Anyone who loves books will feel an immediate affection for A Reader On Reading (Yale Univ., $18). Alberto Manguel is a warm and graceful writer who considers himself first and foremost a reader. The sheer joy of holding, opening, contemplating, and recalling books comes through in everything he writes. No facet of literacy is too small or large for his attention; here are fascinating histories of the period, the page, and libraries, while the political pieces on repression and censorship make powerful arguments for the essential role freedom of reading plays in a society. Manguel’s appreciations of his favorite books, Alice in Wonderland and Don Quixote (he also loves detective novels), are erudite and insightful, yet are less literary criticism than heartfelt recommendations. As every reader does with what he loves, he has made these books his own, and his essays demonstrate how reading, as much as writing, is autobiography, even as the books reciprocate, the cumulative readings bringing out their true character and giving them richer tones.

A Reader on Reading Cover Image
ISBN: 9780300172089
Availability: Special Order—Subject to Availability
Published: Yale University Press - June 28th, 2011

The best way to understand architecture? Walk the streets, Paul Goldberger advises. But to inform those perambulations, take along the Pulitzer Prize-winning architecture critic’s concise WHY ARCHITECTURE MATTERS (Yale Univ., $16). A guide to the basic elements of buildings, Goldberger’s lively primer discusses scale, proportion, light, space, texture, and materials, giving these general features specific contexts and exploring their emotional effects. Architecture matters, he demonstrates, when it goes beyond the purely functional (though even the humblest shed makes an impact on its surroundings) to partake of the qualities of art. Goldberger surveys buildings around the world, pointing to how they reflect social ideas, embody values, stand as cultural icons, and serve as the common ground on which different generations can meet. He includes D.C. in his tour; see what he thinks of the Hirshhorn, the National Gallery, and the National Building Museum.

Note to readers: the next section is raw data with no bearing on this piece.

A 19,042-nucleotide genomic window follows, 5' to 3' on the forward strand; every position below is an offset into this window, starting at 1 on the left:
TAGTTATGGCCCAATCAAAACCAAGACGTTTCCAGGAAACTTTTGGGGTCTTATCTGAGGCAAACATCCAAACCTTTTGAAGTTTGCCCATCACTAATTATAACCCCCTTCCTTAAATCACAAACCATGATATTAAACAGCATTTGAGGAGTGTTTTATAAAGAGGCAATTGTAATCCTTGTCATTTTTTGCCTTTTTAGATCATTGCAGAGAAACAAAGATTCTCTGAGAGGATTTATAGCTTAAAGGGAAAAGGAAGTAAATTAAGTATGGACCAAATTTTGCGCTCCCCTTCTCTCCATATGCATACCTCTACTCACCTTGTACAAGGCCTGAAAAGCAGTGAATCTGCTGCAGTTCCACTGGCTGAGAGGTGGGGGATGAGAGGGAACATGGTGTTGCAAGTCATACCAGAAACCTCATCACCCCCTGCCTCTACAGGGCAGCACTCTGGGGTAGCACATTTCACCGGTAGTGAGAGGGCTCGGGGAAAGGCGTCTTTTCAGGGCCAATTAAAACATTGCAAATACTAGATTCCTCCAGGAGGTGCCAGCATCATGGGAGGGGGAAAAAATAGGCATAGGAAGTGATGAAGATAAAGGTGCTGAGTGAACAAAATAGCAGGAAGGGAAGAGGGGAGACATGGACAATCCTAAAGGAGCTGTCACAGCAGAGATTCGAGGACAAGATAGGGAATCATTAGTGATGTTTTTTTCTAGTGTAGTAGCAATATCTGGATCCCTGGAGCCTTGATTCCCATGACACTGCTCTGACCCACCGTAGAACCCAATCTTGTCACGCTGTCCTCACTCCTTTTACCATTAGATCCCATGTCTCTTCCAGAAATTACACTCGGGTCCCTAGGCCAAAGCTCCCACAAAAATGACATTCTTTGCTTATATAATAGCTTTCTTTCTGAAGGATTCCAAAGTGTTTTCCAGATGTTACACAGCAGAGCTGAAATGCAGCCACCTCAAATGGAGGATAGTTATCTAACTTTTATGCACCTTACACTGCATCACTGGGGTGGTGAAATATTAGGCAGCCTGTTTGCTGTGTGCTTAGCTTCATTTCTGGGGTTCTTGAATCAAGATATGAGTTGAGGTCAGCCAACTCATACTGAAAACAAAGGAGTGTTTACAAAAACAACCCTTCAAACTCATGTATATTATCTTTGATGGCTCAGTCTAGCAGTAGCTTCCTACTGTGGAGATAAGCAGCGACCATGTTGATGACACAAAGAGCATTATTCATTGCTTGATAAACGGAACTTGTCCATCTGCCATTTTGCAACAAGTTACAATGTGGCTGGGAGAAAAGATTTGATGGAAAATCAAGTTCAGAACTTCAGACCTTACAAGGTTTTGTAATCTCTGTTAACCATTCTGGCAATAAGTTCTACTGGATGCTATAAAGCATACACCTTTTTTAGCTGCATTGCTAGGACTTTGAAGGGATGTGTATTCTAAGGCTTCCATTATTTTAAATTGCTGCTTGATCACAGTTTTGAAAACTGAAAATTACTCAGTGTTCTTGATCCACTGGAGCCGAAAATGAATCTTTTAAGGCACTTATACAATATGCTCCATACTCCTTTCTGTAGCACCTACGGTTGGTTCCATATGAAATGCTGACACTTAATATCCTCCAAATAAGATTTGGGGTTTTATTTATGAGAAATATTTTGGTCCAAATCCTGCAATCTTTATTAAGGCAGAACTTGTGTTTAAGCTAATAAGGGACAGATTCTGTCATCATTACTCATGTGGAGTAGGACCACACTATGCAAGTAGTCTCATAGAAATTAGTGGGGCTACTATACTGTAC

Why Architecture Matters (Why X Matters Series) Cover Image
ISBN: 9780300168174
Availability: Not On Our Shelves—Ships in 1-5 Days
Published: Yale University Press - March 29th, 2011

In Last Child in the Woods, Richard Louv coined the term “nature-deficit disorder” for children who spend too much time inside. In his new book he points out that this afflicts people of all ages. Louv’s NATURE PRINCIPLE (Algonquin, $24.95) is simple: nature is good for us, and we can be good for nature. With anecdotes and studies, Louv shows that spending time outside can improve mood, enhance cognitive skills, and foster relaxation—all of which can lead to better physical health. Louv isn’t alone in his impassioned support for the outdoors. He cites dozens of organizations that are working to reconnect people with nature—many are national, but most are local, community-based, groups that focus on projects such as linking or creating bike lanes or rounding up families for weekly walks in the woods. Louv’s eloquent book is a manifesto for a new back-to-the-land movement, one that integrates people, modern technological society, and nature into one thriving system.

The Nature Principle: Human Restoration and the End of Nature-Deficit Disorder Cover Image
ISBN: 9781565125810
Availability: Out of Print in This Format
Published: Algonquin Books - May 10th, 2011

The Nature Principle: Reconnecting with Life in a Virtual Age Cover Image
ISBN: 9781616201418
Availability: Not On Our Shelves—Ships in 1-5 Days
Published: Algonquin Books - April 17th, 2012